The aesthetics of the original art had no theoretical fathers. Its foundations were laid in the process of spontaneous creative process. And he himself could not help but respond to the changes in the structure of society, which always took place in an intense struggle, to the way relations between different social groups develop. Gradually, the tastes of the groups that were dominant in society began to influence its aesthetics more and more. The influence of mythology and the peculiarities of collective consciousness is equally huge. His findings became the basis of folk aesthetics.

In this evolutionary process, which began in the regions adjacent to the Pyrenees, there is a gap somewhere around the 11th-10th millennia, and it remains unclear how the culture developed until about the 8th-7th millennia, when the Neolithic revolution begins, agriculture and cattle breeding appear, ceramics appear and a new leap forward takes place in the sphere of spiritual life. In this regard, the research of the French anthropologist Henri Lot in the mountainous regions of the Sahara is particularly interesting. The mountains, with their hard-to-reach steep rocky slopes, to some extent fulfilled the same role as caves for the artist of the Paleolithic era. And probably for the same reasons, the mountains of the Sahara were attractive to the African painter - they looked like islands of a mythical world.

The French researcher counted up to sixteen different levels of painting, corresponding to different eras and styles. Historically, the Sahrawi finds cover the period from the Upper Paleolithic to the time of the appearance of the domesticated horse and war chariots, i.e., to the times already historical. When discussing the question of whether the rock art of the Sahara had anything to do with magic, A. Lot is very careful. "Neospo-

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remo, "he wrote ," we have found characters that were supposed to represent gods or sorcerers, but there are also ensembles where it seems fairly obvious that artists with great imaginations painted for the simple pleasure of reproducing what was before their eyes" (Lhote, 1958, p.71).

Obviously, under the blinding light of the Sahara sun, it was more difficult to believe that the primitive painters in both cases depicted the other world, especially since the rock paintings showed the viewer scenes of real life that existed at that time. In any case, it can be argued that they did not paint from nature, but reproduced the images that filled their imagination. And in both the first and second cases, they depicted beings on whom the survival and well-being of their society depended and who were probably worshipped in one form or another. The realism of the images should not be misleading. It is known that the first pastoralists had a very special relationship with their herds: the animals that served as the basis of their well-being were for them a living embodiment of their success, resilience, and ability to procreate. It is hardly a coincidence that in Ancient Egypt many of the first gods were represented by bulls and cows. It seems that the paintings on the rocks of Tassili were also a form of religious worship.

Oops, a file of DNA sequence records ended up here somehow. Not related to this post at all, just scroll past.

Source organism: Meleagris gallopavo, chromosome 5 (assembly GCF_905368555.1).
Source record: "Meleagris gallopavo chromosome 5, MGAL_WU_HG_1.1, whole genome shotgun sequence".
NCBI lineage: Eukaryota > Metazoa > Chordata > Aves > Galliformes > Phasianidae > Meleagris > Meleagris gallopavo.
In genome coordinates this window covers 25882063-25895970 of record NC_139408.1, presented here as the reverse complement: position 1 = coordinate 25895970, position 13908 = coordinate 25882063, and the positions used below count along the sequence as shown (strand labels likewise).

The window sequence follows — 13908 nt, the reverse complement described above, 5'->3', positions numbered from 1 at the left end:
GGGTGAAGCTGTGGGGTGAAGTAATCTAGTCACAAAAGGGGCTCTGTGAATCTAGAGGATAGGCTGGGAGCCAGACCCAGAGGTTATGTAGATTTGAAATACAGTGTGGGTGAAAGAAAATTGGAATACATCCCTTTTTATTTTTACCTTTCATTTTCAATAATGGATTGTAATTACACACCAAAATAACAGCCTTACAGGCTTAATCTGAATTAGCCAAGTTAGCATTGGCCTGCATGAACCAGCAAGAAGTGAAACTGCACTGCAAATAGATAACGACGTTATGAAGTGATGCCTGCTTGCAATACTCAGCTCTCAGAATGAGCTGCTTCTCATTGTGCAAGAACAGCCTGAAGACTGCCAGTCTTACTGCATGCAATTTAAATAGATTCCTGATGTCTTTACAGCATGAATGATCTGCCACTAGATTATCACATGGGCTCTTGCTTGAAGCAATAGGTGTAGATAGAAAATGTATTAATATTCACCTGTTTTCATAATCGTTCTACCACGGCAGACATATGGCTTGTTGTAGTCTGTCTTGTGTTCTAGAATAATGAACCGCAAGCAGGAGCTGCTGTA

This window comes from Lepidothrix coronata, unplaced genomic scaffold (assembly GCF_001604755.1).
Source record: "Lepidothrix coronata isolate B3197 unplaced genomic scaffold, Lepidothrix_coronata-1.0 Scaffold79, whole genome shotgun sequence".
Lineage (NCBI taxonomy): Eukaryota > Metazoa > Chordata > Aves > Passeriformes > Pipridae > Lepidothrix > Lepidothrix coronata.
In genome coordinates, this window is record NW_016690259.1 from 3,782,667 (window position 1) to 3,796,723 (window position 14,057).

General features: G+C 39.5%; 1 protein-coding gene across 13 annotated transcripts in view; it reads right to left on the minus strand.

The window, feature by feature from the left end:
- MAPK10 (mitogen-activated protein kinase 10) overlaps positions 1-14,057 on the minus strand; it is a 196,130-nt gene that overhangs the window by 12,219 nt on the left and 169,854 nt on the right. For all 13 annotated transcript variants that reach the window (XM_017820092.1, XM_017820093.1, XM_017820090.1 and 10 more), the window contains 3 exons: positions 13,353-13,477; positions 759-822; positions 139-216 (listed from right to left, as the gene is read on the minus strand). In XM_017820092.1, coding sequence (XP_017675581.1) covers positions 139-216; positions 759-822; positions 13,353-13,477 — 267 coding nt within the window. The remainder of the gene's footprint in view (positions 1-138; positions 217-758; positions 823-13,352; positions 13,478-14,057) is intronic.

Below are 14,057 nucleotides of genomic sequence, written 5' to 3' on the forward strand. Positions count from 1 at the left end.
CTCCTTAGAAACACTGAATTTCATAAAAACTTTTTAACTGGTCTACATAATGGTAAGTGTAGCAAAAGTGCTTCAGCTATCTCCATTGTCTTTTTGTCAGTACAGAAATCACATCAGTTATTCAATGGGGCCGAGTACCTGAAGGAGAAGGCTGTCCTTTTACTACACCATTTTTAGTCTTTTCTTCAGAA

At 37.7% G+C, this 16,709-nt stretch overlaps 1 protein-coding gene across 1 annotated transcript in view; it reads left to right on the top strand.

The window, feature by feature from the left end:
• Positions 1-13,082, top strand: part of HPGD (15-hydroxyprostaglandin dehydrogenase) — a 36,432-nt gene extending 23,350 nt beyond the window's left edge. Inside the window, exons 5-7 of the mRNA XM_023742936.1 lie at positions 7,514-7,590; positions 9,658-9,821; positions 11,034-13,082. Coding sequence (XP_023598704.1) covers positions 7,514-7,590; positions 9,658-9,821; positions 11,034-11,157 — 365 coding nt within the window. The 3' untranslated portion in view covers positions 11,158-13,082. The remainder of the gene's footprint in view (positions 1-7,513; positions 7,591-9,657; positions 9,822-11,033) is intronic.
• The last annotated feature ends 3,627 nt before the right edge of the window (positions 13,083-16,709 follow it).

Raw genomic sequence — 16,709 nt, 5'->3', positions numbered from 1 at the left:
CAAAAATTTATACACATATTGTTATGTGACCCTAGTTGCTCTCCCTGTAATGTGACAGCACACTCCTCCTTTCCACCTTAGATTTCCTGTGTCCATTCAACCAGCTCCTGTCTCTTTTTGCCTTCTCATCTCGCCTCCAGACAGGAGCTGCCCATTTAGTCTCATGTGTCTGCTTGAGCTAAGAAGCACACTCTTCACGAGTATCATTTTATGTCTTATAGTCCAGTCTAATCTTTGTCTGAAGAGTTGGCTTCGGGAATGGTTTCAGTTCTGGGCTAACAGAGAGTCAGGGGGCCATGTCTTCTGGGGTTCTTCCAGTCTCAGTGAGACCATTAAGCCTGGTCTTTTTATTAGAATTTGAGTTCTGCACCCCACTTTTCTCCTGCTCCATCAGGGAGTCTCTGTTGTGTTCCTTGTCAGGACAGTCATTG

It is quite possible that the change of styles in Sahrawi painting was due to the fact that there was a displacement of some ethnic groups by others. Otherwise, it is difficult to explain the sometimes very abrupt changes in styles. However, one feature associated with applying different image styles is particularly noticeable. In accordance with changes in the worldview, conventionality begins to be widely used, often adjacent to realism, and sometimes completely replacing it. First of all, conventionality characterizes human images, and this becomes a characteristic feature of the aesthetics of Sahrawi art.

On the basis of the triumphant aesthetics of conventions, a very original style of round-headed figures is formed. According to A. Lot's observation, they sometimes reach enormous sizes. One of the most impressive creations was about six meters high. The mountainous area where such figures are particularly common was called "Jabbaren" by the Tuareg, which means "Giants". As a rule, these round-headed creatures are only outlined with a contour line. Their heads seem to grow out of a torso devoid of a neck. Some of the figures show light clothing. Sometimes the heads are decorated with feathers.

It is interesting that usually the heads and torsos are depicted full-face, but only one eye is visible on the face, when it is depicted at all, and on female figures-only one breast located on the side. In this connection, the author of a book about Tassili suggested that these are probably images of Amazons like those that were under the Dahomey king Behanzen: they burned out one of their breasts, which interfered with them when shooting. But no. For the creators of the Tassili frescoes, this was only a stylistic device. Sometimes they placed both breasts one above the other on one side of the body. The feet are turned sideways. To some extent, the "roundhead" style anticipated the ancient Egyptian approach to human representation; for the sake of completeness, it was necessary to show it simultaneously from different points of view.